29 Dec 2013

Paul Roland with Ralf Jesek "Hexen" Paul Roland "Werewolf of London" Review

Reviewed by Grey Malkin (The Hare & The Moon)

Paul Roland should be a name familiar to all readers of this page but if by chance this is not the case, he is the psych legend behind such classics as "Cabinet of Curiosities" and "Sarabande". For over twenty years he has tirelessly produced tripped out and deliciously dark albums that have somehow criminally gone under the radar of the more popular music mainstream. A personal hero of this writer, his work cannot be recommended highly enough.
Which makes it particularly special that two new Paul albums have arrived at once; this is a Black Christmas indeed! The first, "Hexen", is a soundtrack to the classic Danish silent movie "Haxan" (1922) and is credited to ‘Paul Roland with Ralf Jesek’ to acknowledge the contribution made by his collaborator (of the band ‘In The Rosary’). Unfortunately Paul’s plan to rerelease the film with his new accompanying music fell through but, undefeated, he has put out his original soundtrack with the addition of new tracks that focus on similar themes, that of pagan nature worship and the persecution of witches in the Middle Ages.
The opener "Sanctus" is a gothic organ piece that, with ominous bells and chanted vocals, could also have ably fitted onto the soundtracks to such folk horror film classics as "Witchfinder General" or "Blood on Satan’s Claw". "Night of the Witch" is more guitar led; a black mass of full blown dark psychedelia. In contrast "Devil’s Wood" is an acoustic chamber piece that name checks Jack-In-The Green and has a timeless Wicker Man beauty to its pagan folk approach. "Beltane" celebrates the waning of the year and Herne the Hunter, its nursery rhyme verse and handclaps accompanied by floating female vocals in a swaying solstice dance. Fans of Espers, Sproatly Smith and the John Barleycorn Dark Britannica folk series will find much to love here. Indeed "Wicker Man" tells the tale of the Christian copper led a merry chase by the inhabitants of Summerisle in a violin led, sinister procession of a song. The second half of the album leaves Roland’s storytelling and more straight forward psych tracks to delve into the mists and mire with several dark instrumentals and the album becomes more of a traditional soundtrack, giving some idea of how the original plan for Paul’s Haxan might have sounded. "Agnus Dei" and "Kissing The Devil’s Arse" provide Black Sabbath-esque breaks from the string drenched horror, creating an effective dynamic between foreboding interludes and full on psych monsters.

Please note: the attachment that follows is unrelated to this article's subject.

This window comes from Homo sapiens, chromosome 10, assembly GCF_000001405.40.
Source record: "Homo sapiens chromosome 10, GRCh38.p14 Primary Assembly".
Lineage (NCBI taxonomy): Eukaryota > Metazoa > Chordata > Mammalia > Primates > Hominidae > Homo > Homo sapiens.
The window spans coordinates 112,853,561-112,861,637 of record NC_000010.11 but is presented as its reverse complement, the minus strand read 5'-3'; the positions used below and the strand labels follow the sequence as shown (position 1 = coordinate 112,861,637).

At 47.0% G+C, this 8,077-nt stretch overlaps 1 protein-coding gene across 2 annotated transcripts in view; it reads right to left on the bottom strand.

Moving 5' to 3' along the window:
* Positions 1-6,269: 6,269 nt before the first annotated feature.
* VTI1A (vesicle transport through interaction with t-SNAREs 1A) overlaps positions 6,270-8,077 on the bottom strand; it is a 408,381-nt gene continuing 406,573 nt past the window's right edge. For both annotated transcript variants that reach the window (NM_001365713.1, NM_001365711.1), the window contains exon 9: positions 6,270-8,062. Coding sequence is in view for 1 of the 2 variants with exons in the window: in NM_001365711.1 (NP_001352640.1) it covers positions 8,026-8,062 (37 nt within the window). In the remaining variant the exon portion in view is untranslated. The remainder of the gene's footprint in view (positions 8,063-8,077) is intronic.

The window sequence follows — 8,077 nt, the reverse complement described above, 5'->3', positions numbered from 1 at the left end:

Hexen is released by Palace Of Worms and is a must for all lovers of the original movie "Haxan" and those who like their psych or dark folk sprinkled with a layer of gothic dread.
The second release from Paul is a reissue of his debut album from 1980 "The Werewolf Of London" as a ‘Director’s Cut’ re-mastered and with additional tracks (recently rediscovered alternate mixes of "Puppet Master" and "Dr Strange") and several retouched songs. Paul’s first outing set him on a course into the world of wyrd and dark psych-folk and contains several of his classic tracks such as "Blades of Battenburg" and "The Hollow Men". The usual Roland mix of full on psych rock tracks interspersed with acoustic, macabre tales is well evident here along with more synth based songs that, as his career progressed, would tend to morph into string quartet aided baroque pop. Melodic and yet disquieting this is an accomplished and mature debut but the best was still to come. Roland has a diverse and prolific back catalogue which he is in the process of reissuing (so you can avoid some of the three figure sums that the originals now sell for). Take a trip down the rabbit hole into the dark and frightening, yet colourful and twisted world of Paul Roland.

Hexen is available here. 
The Werewolf Of London is available on CD here and digitally here.